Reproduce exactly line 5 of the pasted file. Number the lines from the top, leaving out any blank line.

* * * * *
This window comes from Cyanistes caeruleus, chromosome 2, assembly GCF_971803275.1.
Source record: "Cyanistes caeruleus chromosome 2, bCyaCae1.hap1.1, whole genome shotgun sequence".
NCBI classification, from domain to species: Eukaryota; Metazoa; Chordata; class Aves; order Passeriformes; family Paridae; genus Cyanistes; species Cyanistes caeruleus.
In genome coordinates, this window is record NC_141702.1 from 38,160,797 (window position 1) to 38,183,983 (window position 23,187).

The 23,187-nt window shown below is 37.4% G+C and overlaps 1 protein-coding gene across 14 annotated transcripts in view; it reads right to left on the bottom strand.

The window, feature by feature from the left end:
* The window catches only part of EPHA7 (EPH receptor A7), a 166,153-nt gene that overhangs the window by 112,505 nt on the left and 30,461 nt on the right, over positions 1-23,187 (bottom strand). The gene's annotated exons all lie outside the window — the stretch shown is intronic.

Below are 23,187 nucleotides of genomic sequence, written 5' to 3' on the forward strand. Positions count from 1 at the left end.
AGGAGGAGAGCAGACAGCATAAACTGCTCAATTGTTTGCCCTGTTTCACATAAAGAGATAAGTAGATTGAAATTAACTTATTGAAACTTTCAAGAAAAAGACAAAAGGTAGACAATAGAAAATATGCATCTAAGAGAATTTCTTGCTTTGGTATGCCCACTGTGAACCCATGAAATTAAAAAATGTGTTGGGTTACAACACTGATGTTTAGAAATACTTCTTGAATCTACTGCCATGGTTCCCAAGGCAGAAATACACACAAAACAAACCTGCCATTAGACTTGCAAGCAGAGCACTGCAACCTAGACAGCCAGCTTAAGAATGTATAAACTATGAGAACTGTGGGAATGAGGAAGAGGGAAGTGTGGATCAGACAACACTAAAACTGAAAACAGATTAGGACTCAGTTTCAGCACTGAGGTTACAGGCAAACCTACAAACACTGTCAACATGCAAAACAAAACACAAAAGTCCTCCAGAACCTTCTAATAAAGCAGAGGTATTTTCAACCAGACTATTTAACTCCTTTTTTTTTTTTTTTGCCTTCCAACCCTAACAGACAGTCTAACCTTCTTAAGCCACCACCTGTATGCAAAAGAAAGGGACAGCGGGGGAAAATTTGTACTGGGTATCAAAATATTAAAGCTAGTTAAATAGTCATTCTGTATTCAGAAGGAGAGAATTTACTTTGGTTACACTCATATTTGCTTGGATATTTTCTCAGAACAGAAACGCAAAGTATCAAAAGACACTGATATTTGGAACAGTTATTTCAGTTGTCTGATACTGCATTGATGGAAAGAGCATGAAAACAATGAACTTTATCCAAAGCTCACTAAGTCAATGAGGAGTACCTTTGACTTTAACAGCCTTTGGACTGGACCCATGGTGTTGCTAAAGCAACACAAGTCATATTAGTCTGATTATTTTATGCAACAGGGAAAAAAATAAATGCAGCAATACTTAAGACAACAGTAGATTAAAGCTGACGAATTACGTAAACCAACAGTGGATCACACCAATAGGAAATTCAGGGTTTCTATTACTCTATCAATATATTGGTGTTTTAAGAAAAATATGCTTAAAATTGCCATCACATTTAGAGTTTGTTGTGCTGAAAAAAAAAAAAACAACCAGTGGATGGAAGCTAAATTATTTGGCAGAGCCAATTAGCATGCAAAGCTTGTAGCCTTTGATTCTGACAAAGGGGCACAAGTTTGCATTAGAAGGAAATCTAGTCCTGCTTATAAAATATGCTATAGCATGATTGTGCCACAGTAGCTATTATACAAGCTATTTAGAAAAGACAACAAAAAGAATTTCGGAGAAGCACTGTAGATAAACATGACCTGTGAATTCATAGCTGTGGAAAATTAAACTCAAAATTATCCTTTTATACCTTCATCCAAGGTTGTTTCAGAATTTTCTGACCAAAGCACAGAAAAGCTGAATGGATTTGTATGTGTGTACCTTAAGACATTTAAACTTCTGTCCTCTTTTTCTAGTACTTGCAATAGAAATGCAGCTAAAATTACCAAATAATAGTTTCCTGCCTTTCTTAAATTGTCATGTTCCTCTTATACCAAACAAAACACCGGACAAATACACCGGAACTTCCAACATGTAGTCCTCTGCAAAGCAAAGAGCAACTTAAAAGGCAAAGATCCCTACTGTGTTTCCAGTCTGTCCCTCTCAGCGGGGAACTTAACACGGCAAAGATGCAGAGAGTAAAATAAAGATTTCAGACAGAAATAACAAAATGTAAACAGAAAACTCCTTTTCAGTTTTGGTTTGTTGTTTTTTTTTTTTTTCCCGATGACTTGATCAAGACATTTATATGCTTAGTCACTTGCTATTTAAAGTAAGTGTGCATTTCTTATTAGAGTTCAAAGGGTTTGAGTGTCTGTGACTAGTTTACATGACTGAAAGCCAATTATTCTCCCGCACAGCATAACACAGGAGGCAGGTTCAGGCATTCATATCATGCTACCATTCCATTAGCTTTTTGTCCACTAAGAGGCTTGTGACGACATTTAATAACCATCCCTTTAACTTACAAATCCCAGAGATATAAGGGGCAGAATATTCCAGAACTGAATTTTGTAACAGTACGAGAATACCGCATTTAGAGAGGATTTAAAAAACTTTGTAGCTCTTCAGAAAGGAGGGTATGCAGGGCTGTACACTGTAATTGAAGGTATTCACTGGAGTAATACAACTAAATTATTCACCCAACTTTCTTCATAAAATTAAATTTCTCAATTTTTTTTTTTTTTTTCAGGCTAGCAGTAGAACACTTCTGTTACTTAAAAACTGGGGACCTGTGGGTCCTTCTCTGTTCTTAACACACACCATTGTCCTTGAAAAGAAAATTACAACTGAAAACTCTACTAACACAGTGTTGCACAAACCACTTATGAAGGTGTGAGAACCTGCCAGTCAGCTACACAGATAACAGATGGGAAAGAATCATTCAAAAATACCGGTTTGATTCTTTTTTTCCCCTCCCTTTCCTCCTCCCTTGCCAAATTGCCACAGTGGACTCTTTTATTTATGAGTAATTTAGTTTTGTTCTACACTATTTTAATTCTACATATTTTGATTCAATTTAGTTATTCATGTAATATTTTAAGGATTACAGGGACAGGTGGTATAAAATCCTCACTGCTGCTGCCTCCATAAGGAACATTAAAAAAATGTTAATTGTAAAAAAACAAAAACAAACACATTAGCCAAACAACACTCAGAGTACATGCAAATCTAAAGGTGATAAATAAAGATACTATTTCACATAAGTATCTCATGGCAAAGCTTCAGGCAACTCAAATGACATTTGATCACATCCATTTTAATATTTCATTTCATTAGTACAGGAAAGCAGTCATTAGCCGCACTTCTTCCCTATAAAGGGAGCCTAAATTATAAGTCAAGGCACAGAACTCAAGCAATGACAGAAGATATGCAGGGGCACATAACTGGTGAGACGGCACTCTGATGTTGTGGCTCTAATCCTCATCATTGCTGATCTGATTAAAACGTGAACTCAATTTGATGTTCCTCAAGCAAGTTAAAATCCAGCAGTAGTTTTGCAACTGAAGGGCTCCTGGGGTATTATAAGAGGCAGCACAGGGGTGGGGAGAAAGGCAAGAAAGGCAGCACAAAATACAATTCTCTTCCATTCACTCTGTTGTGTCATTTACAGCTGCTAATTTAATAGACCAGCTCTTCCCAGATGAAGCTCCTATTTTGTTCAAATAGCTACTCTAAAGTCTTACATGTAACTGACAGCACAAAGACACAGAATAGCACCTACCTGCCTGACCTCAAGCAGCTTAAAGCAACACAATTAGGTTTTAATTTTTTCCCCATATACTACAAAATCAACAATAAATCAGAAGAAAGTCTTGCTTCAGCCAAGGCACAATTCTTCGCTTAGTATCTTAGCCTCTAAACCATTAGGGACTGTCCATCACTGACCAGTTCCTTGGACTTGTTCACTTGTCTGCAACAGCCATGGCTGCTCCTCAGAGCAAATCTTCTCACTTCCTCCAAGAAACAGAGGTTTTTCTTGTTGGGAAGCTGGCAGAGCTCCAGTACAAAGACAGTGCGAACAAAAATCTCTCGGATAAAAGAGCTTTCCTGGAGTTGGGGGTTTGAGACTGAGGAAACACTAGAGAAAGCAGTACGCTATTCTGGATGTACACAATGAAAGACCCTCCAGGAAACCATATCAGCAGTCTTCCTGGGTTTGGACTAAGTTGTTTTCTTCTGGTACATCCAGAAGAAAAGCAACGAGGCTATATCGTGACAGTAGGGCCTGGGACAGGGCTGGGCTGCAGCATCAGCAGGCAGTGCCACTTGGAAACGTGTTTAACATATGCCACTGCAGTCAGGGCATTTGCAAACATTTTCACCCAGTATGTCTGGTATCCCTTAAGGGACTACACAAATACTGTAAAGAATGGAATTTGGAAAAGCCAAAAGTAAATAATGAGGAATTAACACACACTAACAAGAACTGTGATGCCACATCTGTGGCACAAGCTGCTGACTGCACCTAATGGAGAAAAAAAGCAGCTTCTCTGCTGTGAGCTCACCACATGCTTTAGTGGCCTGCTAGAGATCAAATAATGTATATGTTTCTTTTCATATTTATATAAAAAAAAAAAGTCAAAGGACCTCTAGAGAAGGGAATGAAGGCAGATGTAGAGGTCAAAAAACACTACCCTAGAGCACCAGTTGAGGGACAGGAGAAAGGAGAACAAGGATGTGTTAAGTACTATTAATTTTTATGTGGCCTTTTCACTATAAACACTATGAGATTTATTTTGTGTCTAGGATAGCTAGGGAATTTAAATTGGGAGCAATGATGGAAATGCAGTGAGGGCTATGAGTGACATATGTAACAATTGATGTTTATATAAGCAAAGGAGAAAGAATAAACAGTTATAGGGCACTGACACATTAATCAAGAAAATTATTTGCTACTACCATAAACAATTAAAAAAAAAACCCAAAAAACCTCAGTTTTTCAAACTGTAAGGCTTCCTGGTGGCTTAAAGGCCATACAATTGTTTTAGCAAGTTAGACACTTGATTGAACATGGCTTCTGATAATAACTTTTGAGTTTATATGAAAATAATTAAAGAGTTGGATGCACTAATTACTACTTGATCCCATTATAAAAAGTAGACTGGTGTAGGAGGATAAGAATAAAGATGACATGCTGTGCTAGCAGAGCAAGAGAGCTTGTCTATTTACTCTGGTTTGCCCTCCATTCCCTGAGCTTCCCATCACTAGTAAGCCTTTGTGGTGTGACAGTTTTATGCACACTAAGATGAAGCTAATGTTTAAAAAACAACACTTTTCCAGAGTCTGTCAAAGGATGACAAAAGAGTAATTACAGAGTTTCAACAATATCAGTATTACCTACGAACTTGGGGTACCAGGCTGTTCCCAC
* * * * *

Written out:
The 23,187-nt window shown below is 37.4% G+C and overlaps 1 protein-coding gene across 14 annotated transcripts in view; it reads right to left on the bottom strand.